Harmony Central Forums
Announcement Announcement Module
Collapse
No announcement yet.

Best guitar for an adult beginner singer/songwriter

Page Title Module
Move Remove Collapse







X
Conversation Detail Module
Collapse
  • Filter
  • Time
  • Show
Clear All
new posts

  • Best guitar for an adult beginner singer/songwriter

    I'm an instructor with an adult beginner guitar student who wants a new acoustic guitar primarily to strum chords as accompniment for group singing, typically current rock, pop, folk.  She wants a comfortable, easy-to-play guitar that stays in tune well and sounds really nice for strummed open position and barre chords.  Does this exist for under $400?

    <div class="signaturecontainer"><b>Guitars - </b>Martin DC Aura 6 string acoustic, Fender Custom Shop 60's strat, Gibson Custom Shop '58 Les Paul, Parker Fly Deluxe, G&amp;L L2000 bass. <b>Amps -</b> Tone King Metropolitan<br />
    [/SIZE]</div>

  • #2

    Look at the 700 series Yamaha guitars.  They start at something like $200 street, but bumping up to the ones that run $300 gets you a pretty nice guitar.  The Takamini 300 series is pretty good, too, but a little more mid-rangy than the Yamaha ones. 

    Comment


    • guitarplayer888
      guitarplayer888 commented
      Editing a comment

      Thanks, I'll check them out.


  • #3
    guitarplayer888 wrote:

    ... easy-to-play guitar that stays in tune well and sounds really nice for strummed open position and barre chords.

     

    Hey Guitar Player 888,

    I agree with everyone about Yamahas as well as having her try out some guitars.

    I'm sure you're aware of this, but on the off chance you are not: the easy-to-play factor is for most folks pretty directly related to the guitar's action, which is usually adjusted easily by an experienced guitar tech. So don't necessarily let a guitar with high action scare you away - unless the high action is indicative of a structural issue, but I doubt that will be the case if you're buying a brand new guitar.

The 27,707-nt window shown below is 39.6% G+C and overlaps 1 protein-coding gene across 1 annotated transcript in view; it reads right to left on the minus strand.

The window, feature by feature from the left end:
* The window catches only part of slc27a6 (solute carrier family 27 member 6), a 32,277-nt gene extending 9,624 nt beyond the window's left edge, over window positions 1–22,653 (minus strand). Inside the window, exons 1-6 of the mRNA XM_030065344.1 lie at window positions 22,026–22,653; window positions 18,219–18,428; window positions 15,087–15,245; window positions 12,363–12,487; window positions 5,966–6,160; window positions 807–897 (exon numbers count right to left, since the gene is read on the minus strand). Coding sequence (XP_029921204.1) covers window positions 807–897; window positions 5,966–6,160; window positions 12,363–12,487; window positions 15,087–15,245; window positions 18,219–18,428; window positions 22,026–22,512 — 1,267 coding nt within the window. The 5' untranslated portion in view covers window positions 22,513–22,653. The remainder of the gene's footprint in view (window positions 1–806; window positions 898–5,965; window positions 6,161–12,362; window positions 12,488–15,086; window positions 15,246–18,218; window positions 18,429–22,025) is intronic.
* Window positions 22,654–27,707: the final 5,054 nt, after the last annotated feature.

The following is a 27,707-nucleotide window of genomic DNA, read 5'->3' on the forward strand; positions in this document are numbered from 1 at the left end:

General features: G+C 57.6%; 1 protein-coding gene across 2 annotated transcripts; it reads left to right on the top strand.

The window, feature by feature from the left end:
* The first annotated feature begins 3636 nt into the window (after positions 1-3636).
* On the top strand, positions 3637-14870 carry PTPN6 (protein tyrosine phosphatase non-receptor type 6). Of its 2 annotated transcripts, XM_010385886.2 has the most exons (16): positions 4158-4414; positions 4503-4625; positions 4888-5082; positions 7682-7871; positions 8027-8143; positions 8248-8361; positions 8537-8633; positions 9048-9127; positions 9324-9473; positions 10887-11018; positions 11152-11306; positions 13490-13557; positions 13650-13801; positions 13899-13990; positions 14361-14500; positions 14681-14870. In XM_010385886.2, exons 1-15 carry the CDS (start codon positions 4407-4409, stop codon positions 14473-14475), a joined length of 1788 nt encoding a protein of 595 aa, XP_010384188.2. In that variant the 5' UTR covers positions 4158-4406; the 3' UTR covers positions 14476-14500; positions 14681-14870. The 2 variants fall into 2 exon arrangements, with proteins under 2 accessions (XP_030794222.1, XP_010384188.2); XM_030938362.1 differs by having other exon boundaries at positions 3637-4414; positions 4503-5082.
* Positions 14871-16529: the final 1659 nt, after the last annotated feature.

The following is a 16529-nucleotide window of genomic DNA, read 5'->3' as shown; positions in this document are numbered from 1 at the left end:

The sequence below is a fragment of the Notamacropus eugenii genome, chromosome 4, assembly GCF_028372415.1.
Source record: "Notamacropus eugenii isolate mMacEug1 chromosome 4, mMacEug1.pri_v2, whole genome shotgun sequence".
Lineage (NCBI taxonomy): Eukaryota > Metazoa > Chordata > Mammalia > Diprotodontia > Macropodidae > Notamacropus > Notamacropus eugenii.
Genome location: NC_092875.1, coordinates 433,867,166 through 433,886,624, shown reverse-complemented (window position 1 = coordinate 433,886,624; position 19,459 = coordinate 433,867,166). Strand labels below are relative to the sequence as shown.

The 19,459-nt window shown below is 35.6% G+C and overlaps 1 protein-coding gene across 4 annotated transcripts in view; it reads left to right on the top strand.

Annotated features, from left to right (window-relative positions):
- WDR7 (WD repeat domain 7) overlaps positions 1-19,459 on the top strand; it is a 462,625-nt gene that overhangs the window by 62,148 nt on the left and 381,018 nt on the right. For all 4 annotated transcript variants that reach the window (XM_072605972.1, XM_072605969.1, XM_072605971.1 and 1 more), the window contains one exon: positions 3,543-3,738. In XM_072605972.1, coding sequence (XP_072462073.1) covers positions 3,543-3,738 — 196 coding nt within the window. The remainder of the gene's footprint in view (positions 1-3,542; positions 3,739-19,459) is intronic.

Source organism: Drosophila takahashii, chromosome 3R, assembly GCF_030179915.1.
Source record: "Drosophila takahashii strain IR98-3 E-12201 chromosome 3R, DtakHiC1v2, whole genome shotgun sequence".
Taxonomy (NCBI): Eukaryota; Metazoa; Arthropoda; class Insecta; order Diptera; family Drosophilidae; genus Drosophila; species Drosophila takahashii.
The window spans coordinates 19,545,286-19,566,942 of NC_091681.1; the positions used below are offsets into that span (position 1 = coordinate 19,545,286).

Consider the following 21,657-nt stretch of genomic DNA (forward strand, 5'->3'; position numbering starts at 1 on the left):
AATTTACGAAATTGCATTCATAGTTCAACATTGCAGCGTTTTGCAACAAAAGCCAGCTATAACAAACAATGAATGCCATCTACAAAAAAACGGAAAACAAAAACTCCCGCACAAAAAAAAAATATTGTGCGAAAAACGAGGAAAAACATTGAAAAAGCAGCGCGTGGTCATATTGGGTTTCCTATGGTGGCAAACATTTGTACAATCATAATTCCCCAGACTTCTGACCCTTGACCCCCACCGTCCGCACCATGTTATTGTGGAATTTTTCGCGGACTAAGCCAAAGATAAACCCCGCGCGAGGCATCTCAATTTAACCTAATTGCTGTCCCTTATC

Other, IMO smaller factors here include nut width (folks with big hands tend to prefer wider nuts than folks with small hands) and neck shape (most beginners, in my experience, prefer a slimmer profile). 

    Just a couple things to consider when you head to the guitar store.

    I should be practicing.

    Comment


    • recordingtrack1
      recordingtrack1 commented
      Editing a comment

      Can't slam the yam.....

      For the money, they're consistently decent instruments, IMO


  • #4
    I don't go anywhere without my Recording King...all wood model, top, back and sides...great strumming guitar, excellent picking guitar....Mine is the RO-26.
    Steve Goodman Fan/Eddie Wright Fan/Damon Fowler Fan<br><br>2012 Gibson J45 Standard Spruce/mahogany<br><br>1969 Framus 12 String Spruce/Mahogany<br>1990's Larrivee D2 (Spruce/Mahogany)<br>2007-8 Guild C0-2C (Spruce/Mahogany)<br>2009 Recording King RO-26 (Spruce/Mahogany)<br>1962-3 Gibson LG2 (Spruce/Mahogany)<br><br><br>

    Comment


    • masterbuilt
      masterbuilt commented
      Editing a comment
      Guitar Center often runs sales on their Parkwood guitars. They are actually nicely made, solid wood guitars. Most people have never heard of them, but they are the "house brand" and can be had for under $400, but, a cut above the $300 and below Yamahas in that they are solid wood.
Working...
X